Local councils are the first tier of governance and are the first point of contact for anyone concerned with a community issue. They are democratically elected local authorities and exist in England, Wales and Scotland. The term ‘local council’ is synonymous with ‘parish council’, ‘town council’ and ‘community council’.

Local councils are made up of locally elected councillors. They are legally obliged to hold at least one meeting a year. Most meet on a monthly cycle to discuss council business and hear from local residents. District councillors regularly attend parish meetings to report back to the district on developments at parish level. County councillors are also invited to attend parish meetings when the parish council feels it is appropriate, and they have a standing invitation to attend and report at the Annual Parish Meeting.

Councillors must abide by a Code of Conduct; a set of rules on how councillors are expected to behave.  They must also declare their pecuniary (financial) interests in the parish, details of which are kept on a Register at King’s Lynn & West Norfolk Borough Council.

Being a parish councillor can be an interesting and rewarding experience.

The Clerk is the ‘Proper Officer’ of the Council who is responsible for the smooth running of the Council’s business. They are the first point of contact for the Council and all correspondence comes to the Clerk. Responsibility for implementing the decisions of the Council rests with the Clerk along with giving professional guidance where necessary whilst remaining neutral and discrete. The Clerk is also responsible for financial management.

The Clerk prepares, circulates and displays agendas in public places. She/he signs notices and summonses with a list of business to be transacted but does not have the power to fix the meetings of the Council. The Clerk is required to attend meetings, take minutes, keep Council minutes in a book and hold other documents.

A member of the Council may be appointed as Clerk without remuneration but nowadays it is more usual to appoint someone who is not a councillor to be paid for the work they undertake.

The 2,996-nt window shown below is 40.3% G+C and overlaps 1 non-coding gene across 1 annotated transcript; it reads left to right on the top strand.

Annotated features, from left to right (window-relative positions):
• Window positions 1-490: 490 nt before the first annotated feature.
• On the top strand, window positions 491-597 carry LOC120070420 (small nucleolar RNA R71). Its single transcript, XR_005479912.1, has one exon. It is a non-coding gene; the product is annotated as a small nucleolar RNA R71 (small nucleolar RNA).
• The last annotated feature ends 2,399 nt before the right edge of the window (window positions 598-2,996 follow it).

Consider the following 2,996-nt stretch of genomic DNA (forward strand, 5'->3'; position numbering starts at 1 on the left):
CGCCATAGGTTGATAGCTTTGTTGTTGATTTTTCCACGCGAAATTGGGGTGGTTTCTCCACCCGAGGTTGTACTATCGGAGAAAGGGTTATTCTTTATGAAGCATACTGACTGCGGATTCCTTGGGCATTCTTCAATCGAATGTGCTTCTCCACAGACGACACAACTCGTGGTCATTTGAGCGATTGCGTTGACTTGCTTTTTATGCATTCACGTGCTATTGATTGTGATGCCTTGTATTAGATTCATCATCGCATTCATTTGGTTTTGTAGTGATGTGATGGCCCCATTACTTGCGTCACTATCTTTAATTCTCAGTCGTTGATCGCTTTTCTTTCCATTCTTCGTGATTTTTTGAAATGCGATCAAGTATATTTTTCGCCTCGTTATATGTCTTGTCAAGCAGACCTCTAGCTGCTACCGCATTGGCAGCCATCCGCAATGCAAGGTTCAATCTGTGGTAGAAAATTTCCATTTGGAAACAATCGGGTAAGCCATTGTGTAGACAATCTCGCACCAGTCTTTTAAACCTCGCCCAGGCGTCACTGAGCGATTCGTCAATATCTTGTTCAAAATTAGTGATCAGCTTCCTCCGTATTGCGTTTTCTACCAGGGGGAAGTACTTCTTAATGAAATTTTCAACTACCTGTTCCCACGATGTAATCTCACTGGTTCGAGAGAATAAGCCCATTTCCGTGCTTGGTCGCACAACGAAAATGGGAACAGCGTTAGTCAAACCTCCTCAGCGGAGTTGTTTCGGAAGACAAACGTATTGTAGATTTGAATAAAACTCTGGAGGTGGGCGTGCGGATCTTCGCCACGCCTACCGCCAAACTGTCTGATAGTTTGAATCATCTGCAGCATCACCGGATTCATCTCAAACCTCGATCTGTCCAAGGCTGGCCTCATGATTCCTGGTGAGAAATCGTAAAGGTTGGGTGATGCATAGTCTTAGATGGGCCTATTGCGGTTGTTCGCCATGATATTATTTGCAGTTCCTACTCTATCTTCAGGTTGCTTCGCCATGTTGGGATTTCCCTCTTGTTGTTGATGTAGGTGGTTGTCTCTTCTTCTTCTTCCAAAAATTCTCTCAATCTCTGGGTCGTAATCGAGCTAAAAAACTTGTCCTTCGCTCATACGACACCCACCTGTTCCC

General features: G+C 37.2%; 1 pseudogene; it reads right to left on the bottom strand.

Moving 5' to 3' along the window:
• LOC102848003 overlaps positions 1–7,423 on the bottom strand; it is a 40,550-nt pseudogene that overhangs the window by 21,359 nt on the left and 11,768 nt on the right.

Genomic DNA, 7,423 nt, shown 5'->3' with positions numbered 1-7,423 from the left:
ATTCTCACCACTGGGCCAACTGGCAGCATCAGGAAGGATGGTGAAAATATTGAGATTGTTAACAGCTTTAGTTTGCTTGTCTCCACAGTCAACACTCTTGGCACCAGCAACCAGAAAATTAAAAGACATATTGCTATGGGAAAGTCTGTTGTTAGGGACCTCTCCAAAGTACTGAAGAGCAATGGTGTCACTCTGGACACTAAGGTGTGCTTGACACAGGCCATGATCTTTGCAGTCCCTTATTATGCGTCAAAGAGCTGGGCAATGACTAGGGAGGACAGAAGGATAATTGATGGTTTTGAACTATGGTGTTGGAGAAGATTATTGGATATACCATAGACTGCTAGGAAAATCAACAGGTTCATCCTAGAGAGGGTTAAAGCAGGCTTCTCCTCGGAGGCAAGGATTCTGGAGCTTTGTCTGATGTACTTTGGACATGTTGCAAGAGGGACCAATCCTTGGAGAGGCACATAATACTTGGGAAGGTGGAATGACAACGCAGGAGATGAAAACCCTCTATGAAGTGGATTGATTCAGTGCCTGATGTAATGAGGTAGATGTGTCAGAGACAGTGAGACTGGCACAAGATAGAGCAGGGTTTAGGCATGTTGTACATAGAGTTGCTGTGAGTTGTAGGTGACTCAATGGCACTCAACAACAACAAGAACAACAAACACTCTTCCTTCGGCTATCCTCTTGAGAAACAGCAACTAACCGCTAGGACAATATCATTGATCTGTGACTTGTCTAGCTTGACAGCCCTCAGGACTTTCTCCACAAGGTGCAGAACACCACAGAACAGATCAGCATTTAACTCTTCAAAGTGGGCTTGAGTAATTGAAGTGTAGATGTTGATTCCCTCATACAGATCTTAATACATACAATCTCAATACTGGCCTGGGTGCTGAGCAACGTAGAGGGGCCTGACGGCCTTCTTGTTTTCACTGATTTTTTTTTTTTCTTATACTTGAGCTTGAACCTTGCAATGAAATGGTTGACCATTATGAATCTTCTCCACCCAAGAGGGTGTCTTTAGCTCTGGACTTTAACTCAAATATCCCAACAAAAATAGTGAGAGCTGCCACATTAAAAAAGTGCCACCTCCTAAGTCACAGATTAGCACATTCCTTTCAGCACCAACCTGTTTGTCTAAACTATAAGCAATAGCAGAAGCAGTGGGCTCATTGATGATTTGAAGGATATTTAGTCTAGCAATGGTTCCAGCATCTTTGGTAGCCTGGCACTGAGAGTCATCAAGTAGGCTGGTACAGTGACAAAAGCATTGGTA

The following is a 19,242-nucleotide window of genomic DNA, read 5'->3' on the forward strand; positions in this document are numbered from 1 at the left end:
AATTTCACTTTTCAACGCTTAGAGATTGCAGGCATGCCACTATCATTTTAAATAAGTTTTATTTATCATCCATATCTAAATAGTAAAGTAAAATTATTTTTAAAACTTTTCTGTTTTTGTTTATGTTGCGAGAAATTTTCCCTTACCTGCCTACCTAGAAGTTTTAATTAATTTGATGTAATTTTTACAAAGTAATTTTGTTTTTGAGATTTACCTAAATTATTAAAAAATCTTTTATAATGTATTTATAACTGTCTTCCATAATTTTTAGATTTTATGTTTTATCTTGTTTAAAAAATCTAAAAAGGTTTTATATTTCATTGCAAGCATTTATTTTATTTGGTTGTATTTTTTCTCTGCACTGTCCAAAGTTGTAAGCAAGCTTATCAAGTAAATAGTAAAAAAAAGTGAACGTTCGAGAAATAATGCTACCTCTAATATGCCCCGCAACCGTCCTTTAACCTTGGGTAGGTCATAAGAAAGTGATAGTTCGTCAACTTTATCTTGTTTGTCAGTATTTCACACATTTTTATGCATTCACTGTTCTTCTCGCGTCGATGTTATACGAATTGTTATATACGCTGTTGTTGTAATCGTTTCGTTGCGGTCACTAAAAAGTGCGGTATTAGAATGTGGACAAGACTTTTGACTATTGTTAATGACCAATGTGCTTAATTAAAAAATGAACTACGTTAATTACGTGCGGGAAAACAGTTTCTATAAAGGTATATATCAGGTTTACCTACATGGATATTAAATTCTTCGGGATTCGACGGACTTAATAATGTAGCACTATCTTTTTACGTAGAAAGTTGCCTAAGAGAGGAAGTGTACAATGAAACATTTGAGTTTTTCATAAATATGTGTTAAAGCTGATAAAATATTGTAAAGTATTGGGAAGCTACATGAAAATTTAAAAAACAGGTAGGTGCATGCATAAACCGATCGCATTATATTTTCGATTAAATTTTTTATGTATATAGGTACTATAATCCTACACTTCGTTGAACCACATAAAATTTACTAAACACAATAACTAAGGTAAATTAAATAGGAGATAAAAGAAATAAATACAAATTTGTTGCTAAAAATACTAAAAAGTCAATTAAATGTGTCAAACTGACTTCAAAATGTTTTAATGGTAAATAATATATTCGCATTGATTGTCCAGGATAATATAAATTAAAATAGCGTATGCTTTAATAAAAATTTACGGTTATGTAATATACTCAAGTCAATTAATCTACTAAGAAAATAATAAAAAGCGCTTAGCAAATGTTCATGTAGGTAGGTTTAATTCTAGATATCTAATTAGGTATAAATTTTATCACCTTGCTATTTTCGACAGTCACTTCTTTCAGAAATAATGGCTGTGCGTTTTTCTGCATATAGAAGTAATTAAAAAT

A Chairman is a member of the Council and is elected annually. He/She has the authority at meetings and must be obeyed, is the interface between the public and the Council, the one to welcome speakers and make them ‘feel at home’ and make sure any decision is clear for the Clerk to act upon. Note: The Chairman on his own has no power to make decisions without the Resolution of the Council apart from a casting vote on a tied vote.


In his or her absence, the vice chair must preside at the meeting with the same status. fIf both are absent then the meeting may appoint another councillor to preside.  It is illegal for a clerk to take the chair at a meeting.

Election of a Chair:

If the presiding chair is no longer to be a member of the council then he only has a casting vote.  If he is still going to be a member then he has a vote and a casting vote (he can vote for himself if he wants).  The chairman of the council should give a report to the APM on the activity of the council (in this meeting, if he is not an elector in the parish, he only has a casting vote).

Once voted in, the new chair signs his declaration of acceptance of office and presides over the meeting immediately.

What does a good chairman do?

Plan the meeting with the clerk and ensure that everything on the agenda is legal.

Brief themselves and prepare fully – study all relevant information and anticipate the needs and interests of the members.  The Chairman can then answer questions or deal with requests for information.

Be punctual – the Chairman should set a good example by arriving early to check the arrangements and welcome members, the public and any visiting speakers.

Conduct the meeting  –

Check there is a quorum (minimum number of members needed to make the meeting legal)

Call the meeting to order and declare it open, Welcome members, the public and visiting speakers to the meeting

Introduce the standard items on the agenda – apologies; declarations of interest; confirmation of minutes of previous meeting

Introduce the agenda items and ensure that all members know what they have to achieve and how they might do it encourage participation


The Role of a Parish Councillor

The Role of the Clerk

The Role of the Chairman/Vice Chairman